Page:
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The PC(USA)’s group studying ‘Poverty, by America’ isn’t deterred by technology gremlins

Organizers rally to pull off the second of four planned online programs

by Mike Ferguson | Presbyterian News Service

Photo by Jesson Mata via Unsplash

LOUISVILLE — Technology glitches Monday couldn’t derail the second week on the PC(USA)’s national online study of Matthew Desmond’s book “Poverty, by America,” which drew nearly 200 people from around the country.

Desmond himself joined the initial discussion on Feb. 5. Monday’s 75-minute session featured Tom Bacon from Denver Presbytery, who has been part of a two-year roundtable with mid council leaders and national church staff working on the Matthew 25 focus on eradicating systemic poverty. The Rev. Ellen Sherby, Associate Director of Global Connections in World Mission, also led a part of the discussion.

Organizers opened with brief descriptions of chapters 3 and 4 in Desmond’s best-selling book. Chapter 3 “is powerful,” said the Rev. Dr. Alonzo Johnson, coordinator of the Presbyterian Committee on the Self-Development of People, “because it’s about the working poor,” two terms put together ironically, he noted.

In the book, Desmond talks about Julio Payes, a permanent resident from Guatemala who came to the United States on a work visa. Ten years ago, Payes was working two full-time jobs — a graveyard shift in fast food, and then daylight hours at a temp agency. His younger brother, Alexander, who was eight at the time, told Julio one day he was saving his money to buy an hour of his older brother’s time so the two could play together. “Julio looked at his brother and wept. Not long after that, he fainted from exhaustion in the aisle of a grocery store,” Desmond reported. He was 24.

Things weren’t always this bad for the working poor, Desmond notes. Between the late 1940s and the late 1970s, “the American economy expanded and shared its bounty. Honest work delivered a solid paycheck, and a big reason why had to do with union power.” Today, only about 1 in 10 American workers belongs to a union.

Now, the nation “offers some of the lowest wages in the industrialized world, a feature that has swelled the ranks of the working poor,” according to Desmond. Johnson noted Desmond connects “the intersection of race, class and gender” in his discussion on the working poor.

“We need to incorporate economic justice — workers’ rights — in our purchase decisions,” Johnson said. Making those decisions based only on price “may mean more for us, but less” for the people who provided and transported and sold the product, Johnson said.

The free online denomination-wide book study is being held every Monday in February.

Bacon’s notes helped shape the discussion around both chapters 3 and 4 of Desmond’s book. The fourth chapter, “How We Force the Poor to Pay More,” talks about limited choices the working poor have. Here Bacon posed a few questions: How do these structural features fit in with our calling as Presbyterians? Is “structures” too political? Can we change our system to allow the poorest among us to better survive or even thrive?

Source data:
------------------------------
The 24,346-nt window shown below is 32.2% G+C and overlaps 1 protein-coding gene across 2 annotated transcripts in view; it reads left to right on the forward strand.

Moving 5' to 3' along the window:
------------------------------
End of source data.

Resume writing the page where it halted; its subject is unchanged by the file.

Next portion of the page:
Participants then broke into small groups to discuss questions including: Do you see problems with workers’ rights in your community? Is economic justice built into your shopping decisions? Does your church or presbytery already have success combatting the systems behind poverty? How could you create change with your local and regional colleagues?

After 30 minutes discussing those questions, a few groups shared some of what they’d talked about. One woman said her group noticed that unions are perceived differently across the nation. “Sometimes they’re considered the devil in some communities, undermining business,” this person said. Co-workers in her union sometimes grumble about paying union dues. “It kind of takes the steam out of the union movement,” she said.

A man said one of the most effective ways congregations can get involved in helping eradicate systemic poverty is through congregation-based community organizing. “To make change, we need to join others to build movement and call people of power into accountability,” he said. He’s seen models where congregations “go into the community and have listening sessions to identify, what do we need to work on this year?”

Another woman said she’s witnessed companies subcontracting out work to “escape paying benefits and avoid liabilities. They don’t want to deal with employee liability, and insurance is expensive,” she said.

Still another held up the model of Lafayette (Indiana) Urban Ministry, a consortium of nearly 50 congregations serving immigrants and people living at or near the poverty level. “There are things churches can do if we join together and consolidate our resources,” this person said. “That’s one way communities can work together.”

On Feb. 19, the Rev. Dr. Alonzo Johnson, coordinator of the Presbyterian Committee on the Self-Development of People, will lead a discussion on chapters 5-7 of “Poverty, by America.” The Rev. Dr. Liz Theoharis of the Kairos Center at Union Theological Seminary and the Poor People’s Campaign will appear during the final discussion on Feb. 26. Register for either or both sessions here.

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